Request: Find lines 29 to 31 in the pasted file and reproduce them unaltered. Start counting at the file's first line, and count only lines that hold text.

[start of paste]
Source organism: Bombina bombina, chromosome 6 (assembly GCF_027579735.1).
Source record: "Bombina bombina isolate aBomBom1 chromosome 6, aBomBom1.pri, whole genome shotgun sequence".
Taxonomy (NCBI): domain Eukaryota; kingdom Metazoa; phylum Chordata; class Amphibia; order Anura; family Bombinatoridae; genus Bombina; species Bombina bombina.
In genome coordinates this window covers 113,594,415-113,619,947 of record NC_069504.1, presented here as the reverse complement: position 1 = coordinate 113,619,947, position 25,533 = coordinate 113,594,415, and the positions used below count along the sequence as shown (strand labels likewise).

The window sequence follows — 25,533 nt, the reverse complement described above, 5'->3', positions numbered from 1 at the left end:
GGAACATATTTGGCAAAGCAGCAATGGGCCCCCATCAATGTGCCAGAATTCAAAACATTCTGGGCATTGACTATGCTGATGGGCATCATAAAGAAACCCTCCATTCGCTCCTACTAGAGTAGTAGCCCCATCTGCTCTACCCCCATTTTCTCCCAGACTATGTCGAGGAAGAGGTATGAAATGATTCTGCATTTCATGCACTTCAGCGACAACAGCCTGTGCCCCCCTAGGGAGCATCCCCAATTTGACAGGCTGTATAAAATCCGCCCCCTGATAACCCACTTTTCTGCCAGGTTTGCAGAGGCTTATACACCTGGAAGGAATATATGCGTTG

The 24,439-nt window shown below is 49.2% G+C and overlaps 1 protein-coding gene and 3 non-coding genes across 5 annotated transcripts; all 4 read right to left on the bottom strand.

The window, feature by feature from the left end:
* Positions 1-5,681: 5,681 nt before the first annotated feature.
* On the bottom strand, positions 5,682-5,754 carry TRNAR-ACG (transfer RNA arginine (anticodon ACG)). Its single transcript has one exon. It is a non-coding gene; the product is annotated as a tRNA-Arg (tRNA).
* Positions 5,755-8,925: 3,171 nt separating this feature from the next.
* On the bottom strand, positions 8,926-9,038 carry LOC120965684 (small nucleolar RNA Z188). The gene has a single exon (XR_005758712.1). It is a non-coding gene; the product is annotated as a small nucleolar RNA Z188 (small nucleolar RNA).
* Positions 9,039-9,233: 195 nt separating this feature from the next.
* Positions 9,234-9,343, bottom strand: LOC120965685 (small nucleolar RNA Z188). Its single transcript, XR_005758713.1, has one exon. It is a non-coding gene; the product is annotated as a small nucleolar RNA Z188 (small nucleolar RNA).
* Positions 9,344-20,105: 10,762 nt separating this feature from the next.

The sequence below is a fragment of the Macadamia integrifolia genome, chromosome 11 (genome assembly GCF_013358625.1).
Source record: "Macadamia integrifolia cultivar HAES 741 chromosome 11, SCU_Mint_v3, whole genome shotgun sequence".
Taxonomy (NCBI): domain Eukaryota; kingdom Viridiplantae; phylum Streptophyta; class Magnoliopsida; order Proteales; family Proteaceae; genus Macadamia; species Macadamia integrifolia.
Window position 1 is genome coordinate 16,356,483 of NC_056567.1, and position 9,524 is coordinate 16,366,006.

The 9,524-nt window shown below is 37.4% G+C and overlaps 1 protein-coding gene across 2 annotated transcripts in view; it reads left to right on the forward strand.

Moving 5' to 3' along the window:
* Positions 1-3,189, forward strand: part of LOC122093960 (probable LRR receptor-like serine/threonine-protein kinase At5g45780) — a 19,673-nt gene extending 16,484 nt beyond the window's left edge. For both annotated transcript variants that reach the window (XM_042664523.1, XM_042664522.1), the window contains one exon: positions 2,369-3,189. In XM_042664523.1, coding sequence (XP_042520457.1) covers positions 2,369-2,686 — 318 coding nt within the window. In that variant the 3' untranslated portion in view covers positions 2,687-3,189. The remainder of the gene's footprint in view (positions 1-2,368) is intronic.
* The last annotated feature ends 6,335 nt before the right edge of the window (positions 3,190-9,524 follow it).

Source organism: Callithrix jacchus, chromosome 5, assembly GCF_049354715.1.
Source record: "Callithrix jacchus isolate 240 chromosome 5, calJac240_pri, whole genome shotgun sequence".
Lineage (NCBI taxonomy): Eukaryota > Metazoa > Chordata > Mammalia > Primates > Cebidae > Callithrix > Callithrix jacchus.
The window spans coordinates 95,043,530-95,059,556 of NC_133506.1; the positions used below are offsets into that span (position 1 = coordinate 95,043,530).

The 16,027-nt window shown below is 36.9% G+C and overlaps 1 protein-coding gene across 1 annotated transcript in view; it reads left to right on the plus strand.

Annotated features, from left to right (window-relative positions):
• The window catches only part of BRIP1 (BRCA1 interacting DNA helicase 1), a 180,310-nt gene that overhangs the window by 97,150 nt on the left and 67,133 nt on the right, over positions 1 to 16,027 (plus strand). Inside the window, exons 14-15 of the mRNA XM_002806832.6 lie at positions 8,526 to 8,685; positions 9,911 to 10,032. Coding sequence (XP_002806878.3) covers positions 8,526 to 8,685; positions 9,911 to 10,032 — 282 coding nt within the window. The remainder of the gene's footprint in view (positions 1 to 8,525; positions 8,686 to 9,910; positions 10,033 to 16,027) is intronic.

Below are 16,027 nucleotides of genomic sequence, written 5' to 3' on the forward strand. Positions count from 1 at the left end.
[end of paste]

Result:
Annotated features, from left to right (window-relative positions):
• The window catches only part of BRIP1 (BRCA1 interacting DNA helicase 1), a 180,310-nt gene that overhangs the window by 97,150 nt on the left and 67,133 nt on the right, over positions 1 to 16,027 (plus strand). Inside the window, exons 14-15 of the mRNA XM_002806832.6 lie at positions 8,526 to 8,685; positions 9,911 to 10,032. Coding sequence (XP_002806878.3) covers positions 8,526 to 8,685; positions 9,911 to 10,032 — 282 coding nt within the window. The remainder of the gene's footprint in view (positions 1 to 8,525; positions 8,686 to 9,910; positions 10,033 to 16,027) is intronic.

Below are 16,027 nucleotides of genomic sequence, written 5' to 3' on the forward strand. Positions count from 1 at the left end.